Businesses grow in part through the beauty in all that they do. When you think about it, the evolution of entire economic systems is driven by this “quest for beauty”. This may all sound a bit absurd, but, in actual fact, the foundations of seeing work and the culture of enterprise through the lens of beauty are sound when we consider that beauty is tied to creativity and, consequently, to innovation, which is one of the most important factors in business and economic development.
Rodolfo Baggio (from the “Carlo F. Dondena” Centre for Research on Social Dynamics and Public Policy at Bocconi University) and Vincenzo Moretti (from the Giuseppe Di Vittorio Foundation in Rome) recently explored this approach to interpreting reality, which resulted in a unique journey through the concept of beauty as it applies to business and enterprise.
The authors begin with a serious examination of the idea of beauty itself, making use of classifications and tools borrowed from disciplines ranging from cosmology and the sciences (citing Albert Einstein and Nicolaus Copernicus, for example) to, of course, the worlds of art and biology. Beauty is then described in terms of symmetry, simplicity and consistency, as well as of individual, subjective experience as compared to social, shared experience.
Baggio and Moretti connect the concept of beauty, creativity and innovation with that of serendipity (i.e. the ability to observe something unexpected in a manner that provides the opportunity to develop a new theory or expand upon an existing one)—both scientific genius and genius in business, that creative inspiration that leads to new products. As the authors explain, “At the root of innovation there are certain fundamental aspects that are difficult to assess in any specific detail, aspects such as aesthetics, serendipity and imagination, as well as, of course, creativity.”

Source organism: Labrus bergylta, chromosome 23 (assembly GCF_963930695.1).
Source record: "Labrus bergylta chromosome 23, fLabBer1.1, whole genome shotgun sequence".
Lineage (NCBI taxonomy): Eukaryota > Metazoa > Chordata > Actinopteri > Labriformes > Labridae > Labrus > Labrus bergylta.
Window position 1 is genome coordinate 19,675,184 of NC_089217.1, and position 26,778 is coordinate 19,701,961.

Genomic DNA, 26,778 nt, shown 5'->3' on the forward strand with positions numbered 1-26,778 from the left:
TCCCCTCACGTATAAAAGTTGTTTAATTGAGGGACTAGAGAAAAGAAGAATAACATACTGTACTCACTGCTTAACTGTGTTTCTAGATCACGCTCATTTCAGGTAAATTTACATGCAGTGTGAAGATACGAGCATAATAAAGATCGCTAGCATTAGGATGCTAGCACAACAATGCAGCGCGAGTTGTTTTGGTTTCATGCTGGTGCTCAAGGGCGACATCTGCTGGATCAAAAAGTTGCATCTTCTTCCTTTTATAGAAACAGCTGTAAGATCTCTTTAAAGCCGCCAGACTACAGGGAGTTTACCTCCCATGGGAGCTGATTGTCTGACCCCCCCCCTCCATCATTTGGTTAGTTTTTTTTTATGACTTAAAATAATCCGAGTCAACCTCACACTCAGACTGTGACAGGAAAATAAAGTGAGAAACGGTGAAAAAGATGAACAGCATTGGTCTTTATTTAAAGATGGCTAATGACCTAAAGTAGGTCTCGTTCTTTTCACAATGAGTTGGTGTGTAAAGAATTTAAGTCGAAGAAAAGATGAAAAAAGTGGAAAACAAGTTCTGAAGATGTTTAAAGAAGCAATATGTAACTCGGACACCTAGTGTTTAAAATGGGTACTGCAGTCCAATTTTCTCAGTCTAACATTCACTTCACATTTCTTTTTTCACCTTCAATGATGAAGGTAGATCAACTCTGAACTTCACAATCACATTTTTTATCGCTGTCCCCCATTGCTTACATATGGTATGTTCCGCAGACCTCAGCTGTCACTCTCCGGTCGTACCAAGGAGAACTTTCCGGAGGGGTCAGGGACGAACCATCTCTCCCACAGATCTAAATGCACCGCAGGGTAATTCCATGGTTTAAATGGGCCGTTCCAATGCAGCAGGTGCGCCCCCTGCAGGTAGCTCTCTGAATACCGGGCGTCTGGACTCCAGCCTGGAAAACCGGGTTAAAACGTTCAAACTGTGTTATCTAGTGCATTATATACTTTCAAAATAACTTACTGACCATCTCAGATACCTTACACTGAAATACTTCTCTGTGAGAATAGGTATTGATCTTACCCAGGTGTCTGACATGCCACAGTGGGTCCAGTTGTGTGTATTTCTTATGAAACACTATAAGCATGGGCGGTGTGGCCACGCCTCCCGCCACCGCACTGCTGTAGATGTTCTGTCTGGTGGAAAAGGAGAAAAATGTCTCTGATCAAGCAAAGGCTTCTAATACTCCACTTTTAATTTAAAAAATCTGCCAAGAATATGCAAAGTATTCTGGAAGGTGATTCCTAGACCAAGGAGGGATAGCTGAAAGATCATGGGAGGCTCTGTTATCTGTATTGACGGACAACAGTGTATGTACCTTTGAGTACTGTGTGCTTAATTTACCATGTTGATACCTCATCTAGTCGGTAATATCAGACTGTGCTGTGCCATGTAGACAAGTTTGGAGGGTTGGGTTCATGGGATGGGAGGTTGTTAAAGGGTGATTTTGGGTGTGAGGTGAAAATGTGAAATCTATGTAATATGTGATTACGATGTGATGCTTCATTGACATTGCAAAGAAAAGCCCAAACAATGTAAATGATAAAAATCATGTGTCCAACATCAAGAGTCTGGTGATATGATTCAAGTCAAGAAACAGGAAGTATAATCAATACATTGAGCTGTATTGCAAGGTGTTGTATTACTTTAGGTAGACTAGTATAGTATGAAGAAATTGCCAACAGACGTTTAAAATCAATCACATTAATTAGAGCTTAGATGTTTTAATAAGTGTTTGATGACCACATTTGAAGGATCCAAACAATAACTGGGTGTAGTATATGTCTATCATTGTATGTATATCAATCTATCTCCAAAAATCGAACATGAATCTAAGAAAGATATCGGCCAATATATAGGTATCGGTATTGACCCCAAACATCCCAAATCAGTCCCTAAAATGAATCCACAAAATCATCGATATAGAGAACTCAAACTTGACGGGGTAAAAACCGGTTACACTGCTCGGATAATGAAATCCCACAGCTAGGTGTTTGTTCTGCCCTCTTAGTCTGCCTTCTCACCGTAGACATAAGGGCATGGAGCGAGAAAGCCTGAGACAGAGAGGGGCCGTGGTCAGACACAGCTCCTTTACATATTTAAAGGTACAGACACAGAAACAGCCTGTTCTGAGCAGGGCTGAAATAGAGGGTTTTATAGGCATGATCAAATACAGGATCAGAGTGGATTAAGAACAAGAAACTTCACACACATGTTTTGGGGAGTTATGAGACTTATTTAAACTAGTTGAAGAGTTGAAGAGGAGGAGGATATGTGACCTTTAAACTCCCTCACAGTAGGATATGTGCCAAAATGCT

The ultimately arrive to the idea of “a job well done”, which is at the heart of any success in enterprise and which unites entrepreneurial sense with manufacturing sense and more. It encompasses the era of the Internet and the Web and extends to Italy today, as the authors touch upon certain aspects such as the role of the community, of education, and of the culture of enterprise as it concerns our youth.
Two passages in this analysis by Baggio and Moretti are of particular interest. In the first, the authors recall what Nuto said to Eel in Cesare Pavese’s The Moon and the Bonfires when he said “you couldn’t possibly tell an ignoramus from the work he did, but from how he did it”. In the second, they note that “for Italy, beauty may be an opportunity […] to extend the shadow of the future on the present, to take advantage of opportunities and multiply them”.
This work by Baggio and Moretti is a paper worth much more than the time it takes to read it.
La bellezza come fattore di sviluppo economico e sociale
(Beauty as a factor in economic and social development)
Rodolfo Baggio, Vincenzo Moretti
Working paper, 2015.